Maybe sometimes you shouldn’t think

I love to learn. I especially love to figure things out on my own. Most of my cognitive strengths come from a constant need to understand, to make sense of whatever’s going on around me. It’s the reason I’m so observant when I want to be, why I’m capable of precise detail work, why I can make good educated guesses on things I have little first-hand experience of.

But on the flip-side of this, I am an overthinker. My habit is to try and think my way out of things. When applying this to emotional problems, a little bit of thinking is sometimes perfect for getting unstuck. But if I’m just using thinking as a method to avoid my feelings, it leads me into harmful rumination.

Photo credit: NASA/JPL-Caltech/SwRI/MSSS/Gerald Eichstädt/Seán Doran

I notice that I’m almost constantly thinking just passively in the background. The other day, I was in a store with a ton of sensory overload. While there, I noticed how I was constantly, involuntarily looking around, letting my eye be led by advertisements and signs, and digesting it all as fast as I could, trying to make sense of it. But I realized, there’s no reason in principle I couldn’t be tuning all that out and just regarding it as incomprehensible chaos.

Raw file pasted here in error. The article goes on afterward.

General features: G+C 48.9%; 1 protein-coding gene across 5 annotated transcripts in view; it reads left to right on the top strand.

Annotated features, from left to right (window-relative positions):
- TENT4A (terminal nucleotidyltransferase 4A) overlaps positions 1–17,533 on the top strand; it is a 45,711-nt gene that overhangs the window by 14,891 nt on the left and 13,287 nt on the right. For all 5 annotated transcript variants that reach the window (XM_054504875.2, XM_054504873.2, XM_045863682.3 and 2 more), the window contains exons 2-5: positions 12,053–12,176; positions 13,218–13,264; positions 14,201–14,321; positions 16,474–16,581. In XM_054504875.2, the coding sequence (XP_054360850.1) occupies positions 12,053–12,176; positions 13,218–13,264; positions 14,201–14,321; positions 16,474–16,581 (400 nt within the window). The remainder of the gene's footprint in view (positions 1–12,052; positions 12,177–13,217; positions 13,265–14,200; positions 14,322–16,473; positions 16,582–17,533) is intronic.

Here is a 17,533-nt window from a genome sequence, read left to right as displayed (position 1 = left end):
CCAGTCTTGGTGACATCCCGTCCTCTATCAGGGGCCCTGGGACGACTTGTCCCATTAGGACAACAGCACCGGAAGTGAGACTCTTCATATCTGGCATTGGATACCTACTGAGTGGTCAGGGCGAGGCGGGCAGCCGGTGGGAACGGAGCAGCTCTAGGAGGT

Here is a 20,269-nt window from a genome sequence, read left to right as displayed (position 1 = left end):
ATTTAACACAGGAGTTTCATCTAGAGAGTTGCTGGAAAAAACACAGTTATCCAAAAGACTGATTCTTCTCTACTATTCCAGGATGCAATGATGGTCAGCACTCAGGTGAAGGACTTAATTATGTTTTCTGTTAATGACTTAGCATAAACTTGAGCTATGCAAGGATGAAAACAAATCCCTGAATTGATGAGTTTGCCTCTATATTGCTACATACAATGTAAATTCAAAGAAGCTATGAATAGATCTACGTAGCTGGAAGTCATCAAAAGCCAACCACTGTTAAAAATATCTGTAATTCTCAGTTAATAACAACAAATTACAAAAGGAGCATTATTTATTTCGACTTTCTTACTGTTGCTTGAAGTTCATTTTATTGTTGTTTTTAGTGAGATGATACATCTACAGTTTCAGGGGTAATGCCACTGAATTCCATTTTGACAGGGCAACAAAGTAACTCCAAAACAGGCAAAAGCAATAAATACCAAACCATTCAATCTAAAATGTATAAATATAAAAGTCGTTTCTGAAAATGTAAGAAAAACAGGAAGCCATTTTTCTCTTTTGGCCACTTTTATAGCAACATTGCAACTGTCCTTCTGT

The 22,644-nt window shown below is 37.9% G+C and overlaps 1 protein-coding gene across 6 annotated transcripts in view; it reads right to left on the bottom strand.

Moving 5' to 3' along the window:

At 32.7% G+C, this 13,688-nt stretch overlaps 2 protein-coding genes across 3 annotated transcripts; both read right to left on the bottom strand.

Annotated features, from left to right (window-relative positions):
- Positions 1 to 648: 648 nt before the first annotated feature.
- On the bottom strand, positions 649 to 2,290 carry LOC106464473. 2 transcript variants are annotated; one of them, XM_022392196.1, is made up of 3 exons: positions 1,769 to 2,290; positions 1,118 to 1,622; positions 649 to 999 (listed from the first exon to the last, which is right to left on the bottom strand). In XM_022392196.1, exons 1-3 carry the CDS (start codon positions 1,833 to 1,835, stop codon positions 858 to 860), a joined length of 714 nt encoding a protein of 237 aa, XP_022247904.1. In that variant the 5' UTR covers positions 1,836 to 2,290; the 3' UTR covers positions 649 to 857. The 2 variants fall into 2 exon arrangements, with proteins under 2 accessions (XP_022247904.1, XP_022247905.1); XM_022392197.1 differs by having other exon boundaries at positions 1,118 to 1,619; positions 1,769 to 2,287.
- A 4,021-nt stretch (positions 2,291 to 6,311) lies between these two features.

I feel like I’m getting better about not overthinking all the time. It was a lot tougher for me as a teenager, but I’ve developed (and am still developing) a lot of hidden mental skills that help me with it. Now I’ll sometimes catch myself latching onto a bad train of thought before it happens. The thing is, certain trains of thought may be good for you at certain times but not at others. If you know the difference and you know your current state of mind, you can navigate those possible paths better.

This doesn’t have to look like some kind of sophisticated “metacognition” either, where you play out 20 chess moves ahead or something. I think the approach to store signs I mentioned applies to the contents of your mind. Sometimes it’s alright to just look at your thoughts as “incomprehensible noise” and tell yourself, “I’m not going to deal with that right now”. Or at least, “I’m not going to deal with it by thinking”.

Are you an overthinker? Are you able to recognize and disembark from bad trains of thought? Do you treat store signs as incomprehensible noise? Let me know your thoughts at my Ctrl-C email: gome ​@ ​